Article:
Even the best backup plan can be undone by unexpected hardware failures, resulting in lost data or a sizable drive-recovery bill.
Here are lessons learned when an important file went missing — and the backup drive suddenly failed.
It’s every PC user’s mantra — or should be: Back up the data, back it up often, and make sure the backups work.
But too many of us pay no attention to this sage advice — at least not until important (or trivial) files are suddenly lost or, worse yet, still visible on the hard drive but rendered inaccessible. And as I learned the hard way, even backups need backups.
When an important insurance document went inexplicably missing on my laptop’s hard drive, my search for it evolved from a relatively simple scavenger hunt of my data files to a wide Internet search for a more sophisticated data-recovery solution.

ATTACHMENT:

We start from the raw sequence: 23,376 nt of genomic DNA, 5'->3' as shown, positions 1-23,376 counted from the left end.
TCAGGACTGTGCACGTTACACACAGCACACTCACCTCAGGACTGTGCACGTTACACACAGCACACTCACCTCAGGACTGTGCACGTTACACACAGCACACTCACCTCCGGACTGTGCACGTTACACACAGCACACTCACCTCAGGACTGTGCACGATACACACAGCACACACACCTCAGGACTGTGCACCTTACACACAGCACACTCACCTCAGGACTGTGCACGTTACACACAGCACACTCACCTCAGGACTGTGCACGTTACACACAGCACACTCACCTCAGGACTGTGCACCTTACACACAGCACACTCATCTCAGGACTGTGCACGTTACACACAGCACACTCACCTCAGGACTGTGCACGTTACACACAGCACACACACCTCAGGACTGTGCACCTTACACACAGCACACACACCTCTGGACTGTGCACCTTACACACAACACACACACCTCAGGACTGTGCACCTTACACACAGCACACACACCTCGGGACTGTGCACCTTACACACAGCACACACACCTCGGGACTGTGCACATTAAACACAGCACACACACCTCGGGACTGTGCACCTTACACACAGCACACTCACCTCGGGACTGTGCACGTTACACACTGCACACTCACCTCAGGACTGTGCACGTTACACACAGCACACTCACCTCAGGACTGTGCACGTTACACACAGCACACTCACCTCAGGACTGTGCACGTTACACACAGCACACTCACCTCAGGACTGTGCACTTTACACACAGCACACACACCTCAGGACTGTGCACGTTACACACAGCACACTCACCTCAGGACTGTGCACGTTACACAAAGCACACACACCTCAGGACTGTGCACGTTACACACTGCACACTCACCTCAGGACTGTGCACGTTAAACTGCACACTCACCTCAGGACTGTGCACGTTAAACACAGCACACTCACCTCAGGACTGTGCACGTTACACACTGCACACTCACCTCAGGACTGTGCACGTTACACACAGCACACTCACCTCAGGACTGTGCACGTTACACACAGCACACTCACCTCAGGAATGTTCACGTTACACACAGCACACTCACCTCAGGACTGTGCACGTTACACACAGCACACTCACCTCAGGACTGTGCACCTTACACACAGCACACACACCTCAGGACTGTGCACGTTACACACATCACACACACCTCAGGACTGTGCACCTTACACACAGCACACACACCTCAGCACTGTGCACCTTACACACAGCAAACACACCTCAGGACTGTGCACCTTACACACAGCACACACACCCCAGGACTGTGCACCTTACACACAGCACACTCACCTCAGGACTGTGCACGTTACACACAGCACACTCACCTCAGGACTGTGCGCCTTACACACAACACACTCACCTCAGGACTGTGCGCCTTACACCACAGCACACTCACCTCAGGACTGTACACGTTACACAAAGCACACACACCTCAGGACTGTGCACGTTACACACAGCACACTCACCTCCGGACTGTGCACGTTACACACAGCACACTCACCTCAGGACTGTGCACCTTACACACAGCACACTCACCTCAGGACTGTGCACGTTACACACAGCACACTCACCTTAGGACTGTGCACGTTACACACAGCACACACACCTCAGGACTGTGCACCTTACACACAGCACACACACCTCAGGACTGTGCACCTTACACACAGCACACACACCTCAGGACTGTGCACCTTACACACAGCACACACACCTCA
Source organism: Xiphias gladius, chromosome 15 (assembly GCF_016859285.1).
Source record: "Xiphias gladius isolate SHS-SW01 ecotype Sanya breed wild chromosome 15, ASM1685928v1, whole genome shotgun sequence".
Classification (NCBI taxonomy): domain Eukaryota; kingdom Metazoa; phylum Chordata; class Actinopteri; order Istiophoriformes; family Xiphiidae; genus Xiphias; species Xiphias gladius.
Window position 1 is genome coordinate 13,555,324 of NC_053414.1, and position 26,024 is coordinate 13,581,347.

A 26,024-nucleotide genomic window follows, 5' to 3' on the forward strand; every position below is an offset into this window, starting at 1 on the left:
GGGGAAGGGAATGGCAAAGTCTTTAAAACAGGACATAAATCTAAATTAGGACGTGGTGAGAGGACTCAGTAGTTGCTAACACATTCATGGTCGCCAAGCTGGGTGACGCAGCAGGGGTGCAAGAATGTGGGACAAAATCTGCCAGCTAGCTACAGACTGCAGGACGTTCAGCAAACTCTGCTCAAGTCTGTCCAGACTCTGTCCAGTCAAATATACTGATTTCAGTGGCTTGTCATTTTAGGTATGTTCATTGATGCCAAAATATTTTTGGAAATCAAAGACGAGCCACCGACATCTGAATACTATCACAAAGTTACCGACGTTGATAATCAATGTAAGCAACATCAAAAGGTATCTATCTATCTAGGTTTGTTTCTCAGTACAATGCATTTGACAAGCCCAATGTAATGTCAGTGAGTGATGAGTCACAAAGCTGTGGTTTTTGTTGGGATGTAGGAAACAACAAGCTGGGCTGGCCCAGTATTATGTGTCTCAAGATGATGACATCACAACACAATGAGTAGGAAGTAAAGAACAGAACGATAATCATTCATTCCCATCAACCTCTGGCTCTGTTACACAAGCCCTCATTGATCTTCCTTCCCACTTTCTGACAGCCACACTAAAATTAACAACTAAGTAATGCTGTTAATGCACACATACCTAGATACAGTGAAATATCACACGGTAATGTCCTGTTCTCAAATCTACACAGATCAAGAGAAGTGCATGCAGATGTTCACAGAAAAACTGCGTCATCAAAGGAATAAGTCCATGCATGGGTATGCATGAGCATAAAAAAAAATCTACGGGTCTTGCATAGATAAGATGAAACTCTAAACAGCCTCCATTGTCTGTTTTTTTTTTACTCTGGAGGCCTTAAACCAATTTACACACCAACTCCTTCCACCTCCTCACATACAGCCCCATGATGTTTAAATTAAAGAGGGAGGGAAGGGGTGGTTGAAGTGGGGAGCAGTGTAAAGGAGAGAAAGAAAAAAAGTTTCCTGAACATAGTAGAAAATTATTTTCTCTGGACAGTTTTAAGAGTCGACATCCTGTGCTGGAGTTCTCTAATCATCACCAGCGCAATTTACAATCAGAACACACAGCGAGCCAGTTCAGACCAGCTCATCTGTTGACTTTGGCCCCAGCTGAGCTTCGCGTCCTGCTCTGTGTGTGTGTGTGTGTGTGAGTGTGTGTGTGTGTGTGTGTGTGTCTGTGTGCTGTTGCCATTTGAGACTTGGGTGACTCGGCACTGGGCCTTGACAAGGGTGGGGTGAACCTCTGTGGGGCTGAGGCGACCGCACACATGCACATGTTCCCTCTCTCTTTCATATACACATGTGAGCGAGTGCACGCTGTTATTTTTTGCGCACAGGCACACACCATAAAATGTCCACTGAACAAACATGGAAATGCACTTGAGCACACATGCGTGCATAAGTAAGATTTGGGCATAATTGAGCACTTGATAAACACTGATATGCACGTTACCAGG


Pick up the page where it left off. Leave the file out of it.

Whether it’s a document, photo, or media track, a file can disappear from your computer for various reasons. Probably the top three are: inadvertent/accidental deletion, physical malfunction of hard drive (aka hard-drive crash), and malware infection.
Timing is crucial for a successful file recovery
With Windows 7 and 8, accidentally deleting a file is rarely a disaster. Both operating systems have solid tools for file recovery. Even emptying the Windows recycle bin doesn’t really remove the data from the hard drive. As most experienced Windows users know, the file system simply marks the file’s location as free space, ready for new bits. If a file is no longer accessible via Windows’ file-restoration system, there’s a chance its bits are still on the drive.